Author Lee Kofman has done a fine job curating and editing the collection of creative non-fiction essays about ‘leaving, loss and new beginnings’ in the anthology Split (Ventura Press 2019). A cornucopia of well-known names features in Split, each contributing a very different take on the notion of splitting, whether from someone, someplace or something, or even perhaps from some part of themselves.

The writing in this collection is consistently of a very high standard. Some contributions are more literary in style, some more academic, and some are more colloquial, but all are engaging, compelling and thought-provoking. The personal essays are about transformations and the powerful, funny, poignant, joyful or tragic aftermaths. Each writer explores their own particular experience with candour and honesty, often vulnerability, seeking a truth about what has occurred.

Lee Kofman contributes not only a personal essay, Bruised, but a thoughtful introduction to the anthology. In this foreword, she examines her discomfit with a certain type of redemptive ending common in current narratives: closure, acceptance, personal growth and happy endings. She proposes that while these types of stories are more palatable, they imply that if only the people involved ‘learn their lesson’ or become sage, astute or wise, this will result in a perfect ever after. Instead, she is open to hearing storytelling that has room for ‘doubt, setbacks, unredeemable failures’ that don’t ‘give rise to unrealistic expectations’; she asks that if we don’t recover and improve from our experiences, does that mean ‘have we then failed? And should we keep these ‘failures’ to ourselves, as shameful secrets?’ She admires the ‘humility and realness of narratives about defeat’. In the whole messy business of life, isn’t it just as authentic to tell the stories of our ongoing grief and defeat about aspects of our lives, alongside our happier endings? She sought essays about ‘breaking up – severing ties – with anyone/anything deeply meaningful to you’, regardless of how the split happened, and what shape life has taken in the aftermath. And the response by writers was varied – some spoke of lovers or jobs, geographic spaces or identities, some used philosophy, fairytales, or the ugly viscera of real life. The result is a tender and vulnerable reckoning of the human condition from a variety of perspectives, comfortingly and familiarly unresolved, as most of our lives are.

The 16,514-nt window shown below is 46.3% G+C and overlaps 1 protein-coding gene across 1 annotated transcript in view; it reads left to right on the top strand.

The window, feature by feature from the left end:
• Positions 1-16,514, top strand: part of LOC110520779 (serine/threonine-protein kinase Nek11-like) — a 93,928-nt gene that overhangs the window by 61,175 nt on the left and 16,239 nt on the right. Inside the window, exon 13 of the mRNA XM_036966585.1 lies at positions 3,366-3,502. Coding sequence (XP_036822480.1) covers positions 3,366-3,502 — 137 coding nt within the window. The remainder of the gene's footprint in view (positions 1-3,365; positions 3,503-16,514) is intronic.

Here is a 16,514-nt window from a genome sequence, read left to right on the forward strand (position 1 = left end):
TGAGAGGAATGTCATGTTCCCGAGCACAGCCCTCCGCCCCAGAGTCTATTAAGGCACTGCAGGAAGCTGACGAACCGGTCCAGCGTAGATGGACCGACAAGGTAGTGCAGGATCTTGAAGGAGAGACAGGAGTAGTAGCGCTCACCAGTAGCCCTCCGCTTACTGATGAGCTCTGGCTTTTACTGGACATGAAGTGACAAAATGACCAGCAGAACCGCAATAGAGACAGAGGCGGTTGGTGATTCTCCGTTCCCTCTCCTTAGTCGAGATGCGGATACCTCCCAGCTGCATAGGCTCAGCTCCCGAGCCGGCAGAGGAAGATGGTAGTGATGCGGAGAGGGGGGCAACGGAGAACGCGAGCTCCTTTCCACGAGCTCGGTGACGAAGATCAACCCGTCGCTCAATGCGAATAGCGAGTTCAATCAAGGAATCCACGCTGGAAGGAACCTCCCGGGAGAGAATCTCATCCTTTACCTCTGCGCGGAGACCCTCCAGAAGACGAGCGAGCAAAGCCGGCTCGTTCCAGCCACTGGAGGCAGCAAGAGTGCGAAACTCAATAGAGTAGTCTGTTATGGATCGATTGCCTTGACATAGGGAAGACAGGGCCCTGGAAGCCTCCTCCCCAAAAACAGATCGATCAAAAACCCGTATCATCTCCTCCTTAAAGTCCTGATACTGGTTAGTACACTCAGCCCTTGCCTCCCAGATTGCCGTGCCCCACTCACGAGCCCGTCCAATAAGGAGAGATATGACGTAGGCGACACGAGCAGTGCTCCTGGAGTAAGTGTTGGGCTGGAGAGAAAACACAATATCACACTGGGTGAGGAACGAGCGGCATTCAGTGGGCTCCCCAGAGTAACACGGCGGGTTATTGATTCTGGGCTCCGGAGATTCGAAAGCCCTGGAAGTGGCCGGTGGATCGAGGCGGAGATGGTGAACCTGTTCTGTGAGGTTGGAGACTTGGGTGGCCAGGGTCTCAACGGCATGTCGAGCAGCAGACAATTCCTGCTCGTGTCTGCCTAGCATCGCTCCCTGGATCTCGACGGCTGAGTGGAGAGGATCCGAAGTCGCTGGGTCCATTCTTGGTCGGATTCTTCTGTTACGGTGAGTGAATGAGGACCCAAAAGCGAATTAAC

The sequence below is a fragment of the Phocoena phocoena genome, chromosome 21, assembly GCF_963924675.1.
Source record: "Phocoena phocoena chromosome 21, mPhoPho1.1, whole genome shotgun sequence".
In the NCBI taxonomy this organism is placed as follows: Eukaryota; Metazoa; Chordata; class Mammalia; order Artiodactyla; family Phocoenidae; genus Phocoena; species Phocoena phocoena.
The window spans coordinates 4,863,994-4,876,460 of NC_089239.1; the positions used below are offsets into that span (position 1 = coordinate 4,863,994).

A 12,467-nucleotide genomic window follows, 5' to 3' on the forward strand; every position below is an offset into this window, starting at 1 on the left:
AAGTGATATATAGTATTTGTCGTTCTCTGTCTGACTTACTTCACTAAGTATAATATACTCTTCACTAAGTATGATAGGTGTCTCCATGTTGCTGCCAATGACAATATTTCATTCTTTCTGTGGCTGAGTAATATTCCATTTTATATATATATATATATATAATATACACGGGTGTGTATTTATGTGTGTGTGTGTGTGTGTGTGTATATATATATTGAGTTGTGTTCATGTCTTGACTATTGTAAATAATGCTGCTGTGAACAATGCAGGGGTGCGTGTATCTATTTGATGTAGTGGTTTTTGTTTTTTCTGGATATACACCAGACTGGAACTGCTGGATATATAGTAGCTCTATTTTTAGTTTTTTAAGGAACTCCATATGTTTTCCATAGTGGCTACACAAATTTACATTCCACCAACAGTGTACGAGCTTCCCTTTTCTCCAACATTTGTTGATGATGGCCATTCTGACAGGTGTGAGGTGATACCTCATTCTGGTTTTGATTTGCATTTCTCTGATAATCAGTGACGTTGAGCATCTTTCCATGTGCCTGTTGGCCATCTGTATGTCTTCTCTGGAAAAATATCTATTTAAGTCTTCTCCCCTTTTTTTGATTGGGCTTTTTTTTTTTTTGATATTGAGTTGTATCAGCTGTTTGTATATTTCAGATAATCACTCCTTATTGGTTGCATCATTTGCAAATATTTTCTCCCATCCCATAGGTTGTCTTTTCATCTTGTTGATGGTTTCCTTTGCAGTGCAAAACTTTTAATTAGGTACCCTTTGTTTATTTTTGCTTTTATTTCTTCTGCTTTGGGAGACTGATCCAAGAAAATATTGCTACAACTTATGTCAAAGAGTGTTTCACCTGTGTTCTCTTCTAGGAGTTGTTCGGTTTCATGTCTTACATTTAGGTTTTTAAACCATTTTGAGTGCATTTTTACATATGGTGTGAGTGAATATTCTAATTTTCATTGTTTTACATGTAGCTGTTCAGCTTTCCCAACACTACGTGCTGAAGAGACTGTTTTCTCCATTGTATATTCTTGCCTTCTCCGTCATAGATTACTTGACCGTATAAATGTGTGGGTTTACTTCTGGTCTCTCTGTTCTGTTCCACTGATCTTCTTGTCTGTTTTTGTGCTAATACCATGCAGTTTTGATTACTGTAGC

Kofman’s Bruised is a dark tale of passion, violence, desire and how we can allow ourselves to be subsumed by another. Graeme Simpson writes of his childhood and his investigation into whether or not he is – or once was – a person with autism. Virginia Peters tells a chilling tale about her daughter’s lover, which resonated strongly with me and is a frighteningly open and vulnerable account of what we fear regarding our children’s relationships with others. Alice Pung writes of her childhood, her family, their Shop, her culture and familial expectations. There are moving contributions by Gabrielle Lord, Myfanwy Jones, Peter Bishop, Kerri Sackville, Sunil Badami, A. S. Patric, Hayley Katzen, Damon Young, Dmetri Kakmi, Fiona Wright and Kate Goldsworthy. Forget Me, by Sami Shah, is a poignant and shocking story of the loss of self through the grandiosity of statehood and religion, and the subsequent loss of culture and nationality. In Goodbye and Good Luck, Ramona Koval writes of her split with the Corporation, her beloved ABC, after being a fixture for decades, and summaries this collection best with the quote from Ovid: ‘Be patient and tough; one day this pain will be useful to you.’ And the book concludes with an essay from Kate Holden called Clinging. Rather than splitting, Holden’s contribution is all about the desire to hold on, to gather, to hoard and accumulate and possess.

I enjoyed every single essay in this collection and could practically feel the emotions seep from the pages, the anguish, the desire, the sensuality, the pain, the heartache, the determination, the frustration, the recognition and the remembering. Rarely do you come across a book in which the authors so brutally slice open their chests and reveal their beating hearts. The truth and the vulnerable exposure of their stories ensure this collection is uncomfortable and disquieting, but also reassuring in its candour.